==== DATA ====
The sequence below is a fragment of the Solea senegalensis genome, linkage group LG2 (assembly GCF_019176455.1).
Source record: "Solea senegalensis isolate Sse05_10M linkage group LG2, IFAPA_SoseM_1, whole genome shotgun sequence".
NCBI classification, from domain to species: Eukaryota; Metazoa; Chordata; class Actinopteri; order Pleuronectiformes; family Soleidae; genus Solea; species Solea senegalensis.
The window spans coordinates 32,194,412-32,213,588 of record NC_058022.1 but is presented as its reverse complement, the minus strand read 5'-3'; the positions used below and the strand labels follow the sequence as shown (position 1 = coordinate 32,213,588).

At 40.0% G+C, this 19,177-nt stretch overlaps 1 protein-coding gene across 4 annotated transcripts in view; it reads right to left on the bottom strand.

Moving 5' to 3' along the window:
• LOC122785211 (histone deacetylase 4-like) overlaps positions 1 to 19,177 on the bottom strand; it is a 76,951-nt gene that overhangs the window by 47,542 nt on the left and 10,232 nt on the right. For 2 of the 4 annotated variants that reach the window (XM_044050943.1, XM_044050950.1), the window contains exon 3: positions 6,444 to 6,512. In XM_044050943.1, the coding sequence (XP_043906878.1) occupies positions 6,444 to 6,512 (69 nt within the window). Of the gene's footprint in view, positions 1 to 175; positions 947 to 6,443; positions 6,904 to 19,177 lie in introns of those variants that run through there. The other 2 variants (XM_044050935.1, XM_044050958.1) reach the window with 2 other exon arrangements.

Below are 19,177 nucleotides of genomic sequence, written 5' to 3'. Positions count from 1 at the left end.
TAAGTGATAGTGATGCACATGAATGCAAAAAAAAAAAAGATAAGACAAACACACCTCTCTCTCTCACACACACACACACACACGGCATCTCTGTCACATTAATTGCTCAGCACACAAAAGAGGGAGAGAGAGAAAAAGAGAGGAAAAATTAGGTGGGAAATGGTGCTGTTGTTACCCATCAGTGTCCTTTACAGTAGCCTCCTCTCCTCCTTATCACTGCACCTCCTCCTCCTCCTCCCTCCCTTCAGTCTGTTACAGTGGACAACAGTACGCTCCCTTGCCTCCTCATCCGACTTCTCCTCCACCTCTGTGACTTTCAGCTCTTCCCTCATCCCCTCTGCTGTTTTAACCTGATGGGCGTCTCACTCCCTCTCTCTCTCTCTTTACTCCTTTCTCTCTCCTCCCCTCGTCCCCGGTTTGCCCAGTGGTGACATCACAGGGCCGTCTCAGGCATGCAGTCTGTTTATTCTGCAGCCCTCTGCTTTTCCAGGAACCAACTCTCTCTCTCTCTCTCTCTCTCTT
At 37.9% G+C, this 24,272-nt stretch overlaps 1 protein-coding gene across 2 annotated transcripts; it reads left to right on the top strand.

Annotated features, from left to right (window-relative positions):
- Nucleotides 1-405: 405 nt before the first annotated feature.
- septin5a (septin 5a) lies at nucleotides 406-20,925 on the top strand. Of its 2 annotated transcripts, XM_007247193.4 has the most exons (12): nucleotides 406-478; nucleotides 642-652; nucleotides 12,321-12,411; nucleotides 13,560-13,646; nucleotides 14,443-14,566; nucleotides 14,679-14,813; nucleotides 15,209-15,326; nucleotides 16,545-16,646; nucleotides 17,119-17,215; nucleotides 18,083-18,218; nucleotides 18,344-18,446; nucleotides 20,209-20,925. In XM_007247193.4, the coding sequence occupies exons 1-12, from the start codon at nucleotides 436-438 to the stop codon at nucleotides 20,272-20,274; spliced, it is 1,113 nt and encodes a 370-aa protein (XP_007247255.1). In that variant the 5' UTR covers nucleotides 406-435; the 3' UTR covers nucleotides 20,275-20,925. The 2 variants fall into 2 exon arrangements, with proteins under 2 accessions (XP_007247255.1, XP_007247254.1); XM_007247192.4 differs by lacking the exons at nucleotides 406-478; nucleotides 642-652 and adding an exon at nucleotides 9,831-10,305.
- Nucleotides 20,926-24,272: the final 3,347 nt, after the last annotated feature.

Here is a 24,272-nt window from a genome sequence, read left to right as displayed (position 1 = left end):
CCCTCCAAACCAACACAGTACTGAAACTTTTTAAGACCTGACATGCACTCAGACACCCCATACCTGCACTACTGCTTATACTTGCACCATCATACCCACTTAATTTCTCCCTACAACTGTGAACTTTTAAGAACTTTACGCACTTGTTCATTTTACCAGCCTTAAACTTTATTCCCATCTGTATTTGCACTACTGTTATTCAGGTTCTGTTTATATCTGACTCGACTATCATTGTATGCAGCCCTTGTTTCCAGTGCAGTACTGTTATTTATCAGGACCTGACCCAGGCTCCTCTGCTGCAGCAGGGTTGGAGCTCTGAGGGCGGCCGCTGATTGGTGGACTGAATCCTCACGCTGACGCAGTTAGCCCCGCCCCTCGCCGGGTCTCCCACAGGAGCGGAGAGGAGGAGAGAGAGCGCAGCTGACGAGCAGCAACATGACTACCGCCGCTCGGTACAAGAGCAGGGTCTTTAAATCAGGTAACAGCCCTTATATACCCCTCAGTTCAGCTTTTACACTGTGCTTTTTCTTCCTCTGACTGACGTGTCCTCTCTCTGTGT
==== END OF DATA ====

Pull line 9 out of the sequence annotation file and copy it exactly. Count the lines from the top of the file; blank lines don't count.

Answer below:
TAAGTGATAGTGATGCACATGAATGCAAAAAAAAAAAAGATAAGACAAACACACCTCTCTCTCTCACACACACACACACACACGGCATCTCTGTCACATTAATTGCTCAGCACACAAAAGAGGGAGAGAGAGAAAAAGAGAGGAAAAATTAGGTGGGAAATGGTGCTGTTGTTACCCATCAGTGTCCTTTACAGTAGCCTCCTCTCCTCCTTATCACTGCACCTCCTCCTCCTCCTCCCTCCCTTCAGTCTGTTACAGTGGACAACAGTACGCTCCCTTGCCTCCTCATCCGACTTCTCCTCCACCTCTGTGACTTTCAGCTCTTCCCTCATCCCCTCTGCTGTTTTAACCTGATGGGCGTCTCACTCCCTCTCTCTCTCTCTTTACTCCTTTCTCTCTCCTCCCCTCGTCCCCGGTTTGCCCAGTGGTGACATCACAGGGCCGTCTCAGGCATGCAGTCTGTTTATTCTGCAGCCCTCTGCTTTTCCAGGAACCAACTCTCTCTCTCTCTCTCTCTCTCTT